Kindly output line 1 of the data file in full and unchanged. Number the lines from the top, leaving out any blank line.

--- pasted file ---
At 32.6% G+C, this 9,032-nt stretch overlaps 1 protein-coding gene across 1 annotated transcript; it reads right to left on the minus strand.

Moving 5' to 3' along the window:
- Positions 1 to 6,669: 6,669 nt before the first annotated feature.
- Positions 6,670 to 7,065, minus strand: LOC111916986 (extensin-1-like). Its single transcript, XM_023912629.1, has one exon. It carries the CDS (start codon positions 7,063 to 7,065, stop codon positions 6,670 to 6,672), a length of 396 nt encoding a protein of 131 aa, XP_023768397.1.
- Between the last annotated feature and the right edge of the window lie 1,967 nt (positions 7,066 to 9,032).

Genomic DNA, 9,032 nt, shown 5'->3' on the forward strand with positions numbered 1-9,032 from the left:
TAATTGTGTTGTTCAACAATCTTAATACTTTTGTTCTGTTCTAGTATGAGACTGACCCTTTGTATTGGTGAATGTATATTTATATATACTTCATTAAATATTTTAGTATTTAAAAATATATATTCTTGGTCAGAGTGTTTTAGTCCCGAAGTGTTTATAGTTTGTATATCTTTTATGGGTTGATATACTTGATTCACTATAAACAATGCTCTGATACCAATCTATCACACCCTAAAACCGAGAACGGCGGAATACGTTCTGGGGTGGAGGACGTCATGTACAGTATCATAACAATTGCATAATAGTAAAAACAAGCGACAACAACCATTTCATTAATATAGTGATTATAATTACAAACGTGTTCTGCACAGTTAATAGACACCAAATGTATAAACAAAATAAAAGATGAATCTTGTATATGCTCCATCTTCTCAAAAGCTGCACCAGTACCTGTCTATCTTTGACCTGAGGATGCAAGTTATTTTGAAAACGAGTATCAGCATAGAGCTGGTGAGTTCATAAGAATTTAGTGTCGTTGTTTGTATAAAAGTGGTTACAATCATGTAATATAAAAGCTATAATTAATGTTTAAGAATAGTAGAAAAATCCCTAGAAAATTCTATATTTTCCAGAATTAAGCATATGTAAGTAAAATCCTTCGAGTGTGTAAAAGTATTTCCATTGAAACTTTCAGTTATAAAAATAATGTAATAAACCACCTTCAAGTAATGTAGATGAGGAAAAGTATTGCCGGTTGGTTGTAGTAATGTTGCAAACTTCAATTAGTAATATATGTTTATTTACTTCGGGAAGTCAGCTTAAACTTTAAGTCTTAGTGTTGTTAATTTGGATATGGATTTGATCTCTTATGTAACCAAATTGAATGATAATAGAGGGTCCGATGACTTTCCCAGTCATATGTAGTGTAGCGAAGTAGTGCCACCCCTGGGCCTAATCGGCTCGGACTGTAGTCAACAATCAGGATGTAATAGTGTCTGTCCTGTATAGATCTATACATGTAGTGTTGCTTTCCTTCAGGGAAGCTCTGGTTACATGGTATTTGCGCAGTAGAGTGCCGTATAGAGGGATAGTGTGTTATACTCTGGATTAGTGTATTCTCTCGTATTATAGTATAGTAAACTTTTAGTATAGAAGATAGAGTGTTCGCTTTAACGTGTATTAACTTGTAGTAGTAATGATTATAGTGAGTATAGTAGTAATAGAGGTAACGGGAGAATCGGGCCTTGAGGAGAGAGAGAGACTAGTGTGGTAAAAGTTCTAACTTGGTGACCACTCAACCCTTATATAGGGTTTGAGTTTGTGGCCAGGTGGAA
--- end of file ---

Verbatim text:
At 32.6% G+C, this 9,032-nt stretch overlaps 1 protein-coding gene across 1 annotated transcript; it reads right to left on the minus strand.